Gangrene of the skin and subjacent tissues has often been traced to the long continued use of dilute solutions of carbolic acid or of ointments containing small quantities of the drug. Gangrene of the fingers and toes is by no means infrequent as a consequence of its use. Another condition frequently seen is the systemic poisoning through absorption. One of the first symptoms noticed from such absorption is irritation of the urinary tract and carboluria. This poisoning is more apt to take place when the weaker solutions are used than when the pure acid is used, as the destruction produced by the pure acid prevents its absorption.

The effect of carbolic acid upon the urine (See Chapter II, “Carbolic Acid ”) is to cause it to become smoky a short time after it is voided. The urine shows a complete absence or diminution of the sulphates, and albumin is generally present. When these symptoms present themselves, the use of carbolic acid should be withdrawn, and the administration of sulphate of soda and atropin begun. If the condition has existed for any length of time and the patient is weak and exhausted, stimulants are indicated.

Lysol  is a saponified phenol, and possesses some germicidal power. It is used in strengths of 1 to 3 per cent. solutions.

Creolin  is mildly germicidal and is used a great deal in from 2 to 4 per cent. solutions.

Both lysol and creolin act very much like carbolic acid, but neither possess its irritating qualities.

Formaldehyde Gas  is an active germicide and very valuable as a disinfectant. It is used in the shape of formalin which is a 4 per cent. solution of the gas in water. This agent is very irritating to the normal tissues in the stronger solution, but a 2 per cent. solution of formalin may be used for the sterilization of the hands, instruments, etc.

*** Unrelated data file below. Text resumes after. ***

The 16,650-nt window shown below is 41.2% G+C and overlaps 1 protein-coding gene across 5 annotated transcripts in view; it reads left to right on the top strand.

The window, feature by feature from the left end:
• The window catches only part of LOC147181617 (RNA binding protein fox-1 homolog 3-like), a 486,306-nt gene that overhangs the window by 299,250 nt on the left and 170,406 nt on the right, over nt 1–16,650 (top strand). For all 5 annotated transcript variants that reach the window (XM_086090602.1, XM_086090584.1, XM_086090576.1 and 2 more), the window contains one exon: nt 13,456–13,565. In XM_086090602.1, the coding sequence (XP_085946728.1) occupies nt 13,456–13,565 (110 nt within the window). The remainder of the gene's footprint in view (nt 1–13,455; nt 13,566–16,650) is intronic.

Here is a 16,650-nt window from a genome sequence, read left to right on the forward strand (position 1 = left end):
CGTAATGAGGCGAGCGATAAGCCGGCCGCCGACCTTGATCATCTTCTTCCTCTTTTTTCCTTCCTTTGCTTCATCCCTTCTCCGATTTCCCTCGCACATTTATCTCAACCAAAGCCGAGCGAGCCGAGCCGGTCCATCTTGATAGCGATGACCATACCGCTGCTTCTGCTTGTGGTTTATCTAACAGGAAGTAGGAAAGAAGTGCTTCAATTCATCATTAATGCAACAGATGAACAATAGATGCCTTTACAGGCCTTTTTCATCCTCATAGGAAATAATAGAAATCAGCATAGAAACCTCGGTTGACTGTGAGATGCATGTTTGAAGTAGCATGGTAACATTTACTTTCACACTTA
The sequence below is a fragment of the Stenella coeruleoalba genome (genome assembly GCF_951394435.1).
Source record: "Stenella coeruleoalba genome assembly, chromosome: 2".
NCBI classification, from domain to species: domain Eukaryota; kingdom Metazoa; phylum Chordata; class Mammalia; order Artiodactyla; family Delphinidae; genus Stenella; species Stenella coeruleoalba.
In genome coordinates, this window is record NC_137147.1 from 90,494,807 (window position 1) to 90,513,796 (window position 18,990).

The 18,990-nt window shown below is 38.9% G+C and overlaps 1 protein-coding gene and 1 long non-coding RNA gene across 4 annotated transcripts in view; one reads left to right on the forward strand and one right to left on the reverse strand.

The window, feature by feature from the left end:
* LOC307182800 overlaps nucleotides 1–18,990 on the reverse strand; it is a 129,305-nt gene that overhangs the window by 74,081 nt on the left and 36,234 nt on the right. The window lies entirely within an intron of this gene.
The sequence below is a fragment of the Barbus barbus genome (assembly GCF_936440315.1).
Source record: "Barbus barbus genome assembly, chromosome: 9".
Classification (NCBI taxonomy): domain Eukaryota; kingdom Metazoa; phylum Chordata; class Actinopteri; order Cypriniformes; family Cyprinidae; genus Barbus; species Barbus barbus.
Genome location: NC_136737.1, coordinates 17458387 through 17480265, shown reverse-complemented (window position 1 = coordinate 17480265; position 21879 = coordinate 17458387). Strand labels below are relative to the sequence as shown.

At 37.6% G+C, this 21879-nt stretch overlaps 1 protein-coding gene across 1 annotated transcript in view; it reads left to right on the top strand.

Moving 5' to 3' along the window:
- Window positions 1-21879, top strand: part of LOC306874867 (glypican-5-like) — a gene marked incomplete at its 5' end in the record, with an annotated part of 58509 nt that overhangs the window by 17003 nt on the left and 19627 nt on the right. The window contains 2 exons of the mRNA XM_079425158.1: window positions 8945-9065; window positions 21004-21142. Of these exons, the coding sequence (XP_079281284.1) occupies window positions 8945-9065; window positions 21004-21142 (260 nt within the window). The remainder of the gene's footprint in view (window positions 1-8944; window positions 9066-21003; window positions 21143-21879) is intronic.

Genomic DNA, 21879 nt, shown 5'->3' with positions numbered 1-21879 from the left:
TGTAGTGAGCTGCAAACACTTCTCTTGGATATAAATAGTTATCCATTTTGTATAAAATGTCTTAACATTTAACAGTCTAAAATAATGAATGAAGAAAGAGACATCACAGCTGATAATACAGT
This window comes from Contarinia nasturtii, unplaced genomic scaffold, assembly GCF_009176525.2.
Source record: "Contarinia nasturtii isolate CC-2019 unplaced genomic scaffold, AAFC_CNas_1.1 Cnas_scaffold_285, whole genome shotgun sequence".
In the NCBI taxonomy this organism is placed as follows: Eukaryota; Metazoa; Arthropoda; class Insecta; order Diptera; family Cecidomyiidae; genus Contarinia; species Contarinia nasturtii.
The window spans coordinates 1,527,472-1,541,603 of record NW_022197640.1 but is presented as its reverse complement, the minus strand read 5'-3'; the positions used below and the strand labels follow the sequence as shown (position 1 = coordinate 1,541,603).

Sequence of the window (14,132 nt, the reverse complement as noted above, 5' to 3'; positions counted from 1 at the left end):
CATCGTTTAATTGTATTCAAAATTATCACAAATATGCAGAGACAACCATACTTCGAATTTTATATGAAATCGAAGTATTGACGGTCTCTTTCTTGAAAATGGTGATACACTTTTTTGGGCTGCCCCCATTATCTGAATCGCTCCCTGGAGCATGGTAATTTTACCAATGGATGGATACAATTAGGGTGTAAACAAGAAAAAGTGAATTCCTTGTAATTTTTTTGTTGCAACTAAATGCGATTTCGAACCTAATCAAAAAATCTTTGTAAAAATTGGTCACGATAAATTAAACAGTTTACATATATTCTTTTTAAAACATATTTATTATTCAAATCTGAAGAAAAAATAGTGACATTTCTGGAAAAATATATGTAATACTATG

The formaldehyde fumes are employed for the disinfection of clothing, rooms, bedding, and also for the sterilization of catheters. The fumes of the gas are very irritating to the mucous membrane and when this agent is used for the disinfection of rooms, every crevice and crack must be tightly sealed to prevent the escape of the gas.

Iodoform. The action of iodoform is not due directly to its ability to destroy germs but to its undergoing decomposition in the presence of moisture, liberating iodin and thus rendering inert ptomains that have resulted from the growth.

Iodoform Powder  is rapidly absorbed by the skin and fatal cases of iodoform poisoning have occurred from treating burns with it. Iodoform is also used in ointment form and in suppositories. As it is insoluble in water it is commonly used in a 10 per cent. emulsion. The gauze is also greatly used.

The symptoms of iodoform poisoning are: delirium; odor of iodoform on the breath; presence of iodoform in the urine; eruption over the skin, and finally, coma. Iodoform is also capable of producing a localized dermatitis, with great irritation, and must therefore be used with care on all delicate skins.

Aristol , a substitute for iodoform, is a compound of iodin and thymol, producing no toxic effects and having no disagreeable odor; it does not, however, possess the germicidal qualities of iodoform. Nosophen, iodol, and airol are among the more recent substitutes.

Iodin. This drug no doubt possesses more germicidal properties than was at one time supposed. It is probably the most powerful antipyogenic known. The 7 per cent. tincture is the one most frequently used.

Acetate of Aluminum , or more properly, aluminium, is prepared by adding five parts of sugar of lead to a solution of five parts of alum in 500 parts of distilled water. Burow's solution, see page 35, is chiefly employed as a wet dressing.

Chloride of Zinc  in a solution of 15 to 30 grains to the ounce, has marked antiseptic properties, but it blanches the tissues when applied to infected wounds.

Sulphocarbonate of Zinc  is less irritating than the chloride of zinc and is of the same value as a germicide.

Peroxide of Hydrogen  when used as a 15 volume mixture or diluted, seems to have a direct action upon pus generation by destroying microorganisms of the pus. It is frequently employed for sterilizing abscess cavities, and for hastening the separation of necrotic tissue.